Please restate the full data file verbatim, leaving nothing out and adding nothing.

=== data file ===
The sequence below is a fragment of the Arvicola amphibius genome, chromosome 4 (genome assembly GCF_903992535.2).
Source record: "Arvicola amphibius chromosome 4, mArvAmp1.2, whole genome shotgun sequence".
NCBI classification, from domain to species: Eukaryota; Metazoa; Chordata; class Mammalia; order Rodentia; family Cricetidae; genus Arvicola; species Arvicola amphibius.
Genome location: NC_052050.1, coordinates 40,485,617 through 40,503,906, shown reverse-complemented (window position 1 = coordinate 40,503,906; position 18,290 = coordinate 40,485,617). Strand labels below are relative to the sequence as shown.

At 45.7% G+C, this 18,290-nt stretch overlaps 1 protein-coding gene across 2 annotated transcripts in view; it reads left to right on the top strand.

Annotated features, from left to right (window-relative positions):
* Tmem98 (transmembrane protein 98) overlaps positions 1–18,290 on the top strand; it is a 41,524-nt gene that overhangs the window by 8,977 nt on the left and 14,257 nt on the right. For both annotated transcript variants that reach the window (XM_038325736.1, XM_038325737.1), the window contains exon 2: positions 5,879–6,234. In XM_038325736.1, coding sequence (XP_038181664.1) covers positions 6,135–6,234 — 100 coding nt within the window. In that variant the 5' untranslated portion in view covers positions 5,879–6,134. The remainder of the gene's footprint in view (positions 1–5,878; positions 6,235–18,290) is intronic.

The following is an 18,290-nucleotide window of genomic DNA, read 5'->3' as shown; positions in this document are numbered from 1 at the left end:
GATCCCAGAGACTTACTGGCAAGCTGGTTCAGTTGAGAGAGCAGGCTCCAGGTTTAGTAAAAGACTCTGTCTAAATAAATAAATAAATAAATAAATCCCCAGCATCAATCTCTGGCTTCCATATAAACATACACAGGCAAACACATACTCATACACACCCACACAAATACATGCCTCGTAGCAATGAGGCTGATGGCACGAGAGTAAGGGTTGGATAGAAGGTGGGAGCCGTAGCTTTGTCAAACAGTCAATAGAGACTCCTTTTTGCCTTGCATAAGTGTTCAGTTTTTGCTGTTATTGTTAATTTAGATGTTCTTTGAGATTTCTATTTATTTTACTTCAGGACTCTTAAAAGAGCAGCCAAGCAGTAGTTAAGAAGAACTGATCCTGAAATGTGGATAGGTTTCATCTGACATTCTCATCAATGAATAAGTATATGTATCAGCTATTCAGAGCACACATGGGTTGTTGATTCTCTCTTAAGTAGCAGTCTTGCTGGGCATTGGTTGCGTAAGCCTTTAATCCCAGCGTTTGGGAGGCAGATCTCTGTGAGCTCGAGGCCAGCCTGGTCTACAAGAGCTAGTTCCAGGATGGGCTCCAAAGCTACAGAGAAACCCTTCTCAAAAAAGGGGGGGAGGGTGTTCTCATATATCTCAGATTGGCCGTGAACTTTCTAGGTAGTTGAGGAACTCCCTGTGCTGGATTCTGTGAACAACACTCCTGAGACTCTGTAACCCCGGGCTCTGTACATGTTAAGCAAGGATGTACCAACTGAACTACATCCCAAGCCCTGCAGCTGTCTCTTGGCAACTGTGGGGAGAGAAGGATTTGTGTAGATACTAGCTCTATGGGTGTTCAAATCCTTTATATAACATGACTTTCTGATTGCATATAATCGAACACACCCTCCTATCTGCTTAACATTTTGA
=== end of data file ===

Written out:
The sequence below is a fragment of the Arvicola amphibius genome, chromosome 4 (genome assembly GCF_903992535.2).
Source record: "Arvicola amphibius chromosome 4, mArvAmp1.2, whole genome shotgun sequence".
NCBI classification, from domain to species: Eukaryota; Metazoa; Chordata; class Mammalia; order Rodentia; family Cricetidae; genus Arvicola; species Arvicola amphibius.
Genome location: NC_052050.1, coordinates 40,485,617 through 40,503,906, shown reverse-complemented (window position 1 = coordinate 40,503,906; position 18,290 = coordinate 40,485,617). Strand labels below are relative to the sequence as shown.

At 45.7% G+C, this 18,290-nt stretch overlaps 1 protein-coding gene across 2 annotated transcripts in view; it reads left to right on the top strand.

Annotated features, from left to right (window-relative positions):
* Tmem98 (transmembrane protein 98) overlaps positions 1–18,290 on the top strand; it is a 41,524-nt gene that overhangs the window by 8,977 nt on the left and 14,257 nt on the right. For both annotated transcript variants that reach the window (XM_038325736.1, XM_038325737.1), the window contains exon 2: positions 5,879–6,234. In XM_038325736.1, coding sequence (XP_038181664.1) covers positions 6,135–6,234 — 100 coding nt within the window. In that variant the 5' untranslated portion in view covers positions 5,879–6,134. The remainder of the gene's footprint in view (positions 1–5,878; positions 6,235–18,290) is intronic.

The following is an 18,290-nucleotide window of genomic DNA, read 5'->3' as shown; positions in this document are numbered from 1 at the left end:
GATCCCAGAGACTTACTGGCAAGCTGGTTCAGTTGAGAGAGCAGGCTCCAGGTTTAGTAAAAGACTCTGTCTAAATAAATAAATAAATAAATAAATCCCCAGCATCAATCTCTGGCTTCCATATAAACATACACAGGCAAACACATACTCATACACACCCACACAAATACATGCCTCGTAGCAATGAGGCTGATGGCACGAGAGTAAGGGTTGGATAGAAGGTGGGAGCCGTAGCTTTGTCAAACAGTCAATAGAGACTCCTTTTTGCCTTGCATAAGTGTTCAGTTTTTGCTGTTATTGTTAATTTAGATGTTCTTTGAGATTTCTATTTATTTTACTTCAGGACTCTTAAAAGAGCAGCCAAGCAGTAGTTAAGAAGAACTGATCCTGAAATGTGGATAGGTTTCATCTGACATTCTCATCAATGAATAAGTATATGTATCAGCTATTCAGAGCACACATGGGTTGTTGATTCTCTCTTAAGTAGCAGTCTTGCTGGGCATTGGTTGCGTAAGCCTTTAATCCCAGCGTTTGGGAGGCAGATCTCTGTGAGCTCGAGGCCAGCCTGGTCTACAAGAGCTAGTTCCAGGATGGGCTCCAAAGCTACAGAGAAACCCTTCTCAAAAAAGGGGGGGAGGGTGTTCTCATATATCTCAGATTGGCCGTGAACTTTCTAGGTAGTTGAGGAACTCCCTGTGCTGGATTCTGTGAACAACACTCCTGAGACTCTGTAACCCCGGGCTCTGTACATGTTAAGCAAGGATGTACCAACTGAACTACATCCCAAGCCCTGCAGCTGTCTCTTGGCAACTGTGGGGAGAGAAGGATTTGTGTAGATACTAGCTCTATGGGTGTTCAAATCCTTTATATAACATGACTTTCTGATTGCATATAATCGAACACACCCTCCTATCTGCTTAACATTTTGA